Chapter One
1. By 1993 or 1994, the term genetically modified organisms became the predominant
way to talk about micro- organisms, plants, animals, seeds, foods, and products
produced by introducing new genes into the nucleus of an organism. The term
gmo immediately became an acronym so popular that many people I encountered
knew what gmos are but had no idea what the acronym meant. Of note is the fact
that beginning in the 1970s, scientists and industry agents originally used the terms
genetically engineered and genetically engineered organisms. In the early 1990s, mar-
keting strategists for biotechnology firms exchanged the less technical and more
ambiguous-sounding term modified for engineered. Thus the gmo was born. Many
activists throughout the world continue to reject the term modified, seeing it as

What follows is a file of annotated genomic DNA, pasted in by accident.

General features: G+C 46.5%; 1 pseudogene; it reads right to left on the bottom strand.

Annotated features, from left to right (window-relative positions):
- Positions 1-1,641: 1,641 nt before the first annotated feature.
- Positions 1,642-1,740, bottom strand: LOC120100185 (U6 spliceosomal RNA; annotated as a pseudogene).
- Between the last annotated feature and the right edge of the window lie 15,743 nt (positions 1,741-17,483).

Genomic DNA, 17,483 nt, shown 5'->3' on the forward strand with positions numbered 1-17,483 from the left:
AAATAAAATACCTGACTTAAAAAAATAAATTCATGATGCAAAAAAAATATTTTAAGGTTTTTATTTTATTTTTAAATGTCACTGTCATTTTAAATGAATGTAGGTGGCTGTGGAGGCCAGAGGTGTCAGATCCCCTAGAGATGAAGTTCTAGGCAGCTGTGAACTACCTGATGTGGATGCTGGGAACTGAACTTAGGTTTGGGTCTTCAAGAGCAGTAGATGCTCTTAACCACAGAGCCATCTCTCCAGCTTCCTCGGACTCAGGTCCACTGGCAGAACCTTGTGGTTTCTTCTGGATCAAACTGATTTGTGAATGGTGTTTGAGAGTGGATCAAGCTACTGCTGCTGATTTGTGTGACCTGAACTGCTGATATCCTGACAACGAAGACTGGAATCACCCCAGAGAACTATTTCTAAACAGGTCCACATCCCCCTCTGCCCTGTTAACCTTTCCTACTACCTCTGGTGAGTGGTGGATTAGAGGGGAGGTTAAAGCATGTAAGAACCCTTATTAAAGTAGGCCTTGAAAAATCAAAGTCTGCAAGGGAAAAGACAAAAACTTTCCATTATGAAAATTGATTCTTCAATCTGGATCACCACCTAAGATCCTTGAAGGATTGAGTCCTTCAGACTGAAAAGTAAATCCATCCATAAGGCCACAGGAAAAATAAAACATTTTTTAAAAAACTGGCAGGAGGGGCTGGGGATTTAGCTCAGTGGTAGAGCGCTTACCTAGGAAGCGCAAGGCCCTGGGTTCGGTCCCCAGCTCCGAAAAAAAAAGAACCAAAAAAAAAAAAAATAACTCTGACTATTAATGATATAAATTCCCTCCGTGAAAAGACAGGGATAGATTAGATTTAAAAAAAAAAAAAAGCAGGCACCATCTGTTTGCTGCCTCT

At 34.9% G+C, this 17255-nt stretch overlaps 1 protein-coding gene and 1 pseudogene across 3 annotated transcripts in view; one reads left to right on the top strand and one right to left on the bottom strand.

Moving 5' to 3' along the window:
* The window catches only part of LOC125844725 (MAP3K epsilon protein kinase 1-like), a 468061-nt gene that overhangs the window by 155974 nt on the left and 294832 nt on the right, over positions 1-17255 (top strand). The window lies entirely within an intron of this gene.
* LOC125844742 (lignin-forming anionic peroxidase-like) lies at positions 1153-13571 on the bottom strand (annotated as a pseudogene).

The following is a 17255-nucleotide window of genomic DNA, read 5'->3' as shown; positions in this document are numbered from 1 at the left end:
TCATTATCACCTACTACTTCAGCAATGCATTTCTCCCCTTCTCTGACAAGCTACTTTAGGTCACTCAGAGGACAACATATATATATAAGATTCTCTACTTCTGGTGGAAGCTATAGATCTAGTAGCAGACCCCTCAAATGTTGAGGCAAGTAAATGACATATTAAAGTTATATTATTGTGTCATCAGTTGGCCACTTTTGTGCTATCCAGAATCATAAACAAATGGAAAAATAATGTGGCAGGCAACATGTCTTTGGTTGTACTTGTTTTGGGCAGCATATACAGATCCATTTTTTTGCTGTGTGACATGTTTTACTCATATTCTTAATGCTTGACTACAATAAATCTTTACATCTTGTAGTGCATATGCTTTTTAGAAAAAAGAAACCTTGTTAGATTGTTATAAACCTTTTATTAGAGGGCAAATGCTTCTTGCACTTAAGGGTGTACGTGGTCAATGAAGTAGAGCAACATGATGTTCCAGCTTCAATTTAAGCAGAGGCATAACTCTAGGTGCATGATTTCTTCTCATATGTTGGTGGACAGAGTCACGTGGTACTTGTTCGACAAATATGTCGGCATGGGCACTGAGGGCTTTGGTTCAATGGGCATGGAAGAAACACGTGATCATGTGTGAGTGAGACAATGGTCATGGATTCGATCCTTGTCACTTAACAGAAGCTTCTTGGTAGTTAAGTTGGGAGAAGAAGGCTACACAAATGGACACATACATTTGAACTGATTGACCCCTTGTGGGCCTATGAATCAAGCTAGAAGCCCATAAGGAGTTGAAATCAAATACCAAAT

an attempt by powerful institutions to use an innocuous term connoting “slight
change” (modified) to mask the fact that they see the gmo as dramatically altered
in potentially dangerous ways. Maintaining the acronym gmo, most activists still
use the term manipulated instead of modified (genetically manipulated organisms).
I use the generic popular term gmos to refer to products and processes related to
genetically modified products. I use the term genetically modified when referring to
a specific product such as milk, seed, or corn.
2. gmos often have sets of names that are integral to their individual and compel-
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